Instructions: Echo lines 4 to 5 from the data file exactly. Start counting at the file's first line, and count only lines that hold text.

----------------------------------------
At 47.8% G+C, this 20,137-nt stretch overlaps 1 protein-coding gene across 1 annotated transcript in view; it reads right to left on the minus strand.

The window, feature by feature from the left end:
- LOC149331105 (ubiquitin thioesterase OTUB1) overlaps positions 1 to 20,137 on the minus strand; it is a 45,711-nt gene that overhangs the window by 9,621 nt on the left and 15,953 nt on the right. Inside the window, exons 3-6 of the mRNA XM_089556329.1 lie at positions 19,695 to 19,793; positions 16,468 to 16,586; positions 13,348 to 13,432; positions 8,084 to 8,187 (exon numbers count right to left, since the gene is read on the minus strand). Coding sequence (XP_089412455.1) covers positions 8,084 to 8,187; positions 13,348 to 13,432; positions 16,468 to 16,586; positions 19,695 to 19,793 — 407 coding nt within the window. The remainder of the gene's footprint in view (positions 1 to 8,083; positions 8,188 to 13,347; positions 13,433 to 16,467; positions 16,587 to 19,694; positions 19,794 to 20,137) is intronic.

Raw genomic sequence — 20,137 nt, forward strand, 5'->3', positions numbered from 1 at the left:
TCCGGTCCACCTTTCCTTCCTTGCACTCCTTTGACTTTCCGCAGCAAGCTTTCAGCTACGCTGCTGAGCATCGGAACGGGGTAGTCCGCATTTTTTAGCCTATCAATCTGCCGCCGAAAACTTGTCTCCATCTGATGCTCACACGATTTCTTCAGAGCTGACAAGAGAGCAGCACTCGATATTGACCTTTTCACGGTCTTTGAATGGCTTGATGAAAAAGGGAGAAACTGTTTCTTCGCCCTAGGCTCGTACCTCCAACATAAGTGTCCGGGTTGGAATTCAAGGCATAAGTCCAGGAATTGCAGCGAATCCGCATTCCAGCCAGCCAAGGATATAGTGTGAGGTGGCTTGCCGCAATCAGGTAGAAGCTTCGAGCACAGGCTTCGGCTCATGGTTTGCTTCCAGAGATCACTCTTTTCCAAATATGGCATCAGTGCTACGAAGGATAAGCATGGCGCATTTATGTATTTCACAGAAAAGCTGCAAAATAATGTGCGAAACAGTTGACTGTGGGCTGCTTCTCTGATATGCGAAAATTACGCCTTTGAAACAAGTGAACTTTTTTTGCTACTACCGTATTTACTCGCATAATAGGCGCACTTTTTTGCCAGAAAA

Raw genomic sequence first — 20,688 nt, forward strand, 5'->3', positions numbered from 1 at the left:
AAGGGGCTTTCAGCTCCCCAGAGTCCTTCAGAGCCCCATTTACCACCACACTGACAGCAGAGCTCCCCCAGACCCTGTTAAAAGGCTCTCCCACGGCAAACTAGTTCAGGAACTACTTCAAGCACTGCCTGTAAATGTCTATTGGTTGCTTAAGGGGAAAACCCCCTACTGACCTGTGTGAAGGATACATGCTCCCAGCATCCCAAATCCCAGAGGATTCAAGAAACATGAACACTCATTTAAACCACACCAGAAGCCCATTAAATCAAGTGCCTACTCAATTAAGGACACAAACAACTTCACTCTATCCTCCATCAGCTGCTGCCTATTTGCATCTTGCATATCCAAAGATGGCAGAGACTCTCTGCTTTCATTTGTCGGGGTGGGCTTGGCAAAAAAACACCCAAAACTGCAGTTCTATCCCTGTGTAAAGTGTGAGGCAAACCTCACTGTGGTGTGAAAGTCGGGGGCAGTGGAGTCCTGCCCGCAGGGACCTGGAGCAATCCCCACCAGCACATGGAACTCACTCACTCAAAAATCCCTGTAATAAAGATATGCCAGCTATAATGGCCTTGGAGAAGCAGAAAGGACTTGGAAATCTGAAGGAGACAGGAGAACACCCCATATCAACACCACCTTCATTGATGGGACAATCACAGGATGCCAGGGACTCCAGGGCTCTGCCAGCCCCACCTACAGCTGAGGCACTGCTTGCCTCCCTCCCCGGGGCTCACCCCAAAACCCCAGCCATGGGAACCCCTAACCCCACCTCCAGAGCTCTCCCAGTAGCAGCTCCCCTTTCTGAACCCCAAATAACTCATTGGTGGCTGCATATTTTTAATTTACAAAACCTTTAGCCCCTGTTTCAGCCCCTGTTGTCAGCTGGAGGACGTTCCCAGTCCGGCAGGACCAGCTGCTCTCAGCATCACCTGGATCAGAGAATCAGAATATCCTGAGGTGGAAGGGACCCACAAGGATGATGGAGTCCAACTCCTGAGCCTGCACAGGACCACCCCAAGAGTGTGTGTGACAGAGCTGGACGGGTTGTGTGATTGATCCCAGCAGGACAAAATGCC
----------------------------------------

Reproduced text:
Raw genomic sequence — 20,137 nt, forward strand, 5'->3', positions numbered from 1 at the left:
TCCGGTCCACCTTTCCTTCCTTGCACTCCTTTGACTTTCCGCAGCAAGCTTTCAGCTACGCTGCTGAGCATCGGAACGGGGTAGTCCGCATTTTTTAGCCTATCAATCTGCCGCCGAAAACTTGTCTCCATCTGATGCTCACACGATTTCTTCAGAGCTGACAAGAGAGCAGCACTCGATATTGACCTTTTCACGGTCTTTGAATGGCTTGATGAAAAAGGGAGAAACTGTTTCTTCGCCCTAGGCTCGTACCTCCAACATAAGTGTCCGGGTTGGAATTCAAGGCATAAGTCCAGGAATTGCAGCGAATCCGCATTCCAGCCAGCCAAGGATATAGTGTGAGGTGGCTTGCCGCAATCAGGTAGAAGCTTCGAGCACAGGCTTCGGCTCATGGTTTGCTTCCAGAGATCACTCTTTTCCAAATATGGCATCAGTGCTACGAAGGATAAGCATGGCGCATTTATGTATTTCACAGAAAAGCTGCAAAATAATGTGCGAAACAGTTGACTGTGGGCTGCTTCTCTGATATGCGAAAATTACGCCTTTGAAACAAGTGAACTTTTTTTGCTACTACCGTATTTACTCGCATAATAGGCGCACTTTTTTGCCAGAAAA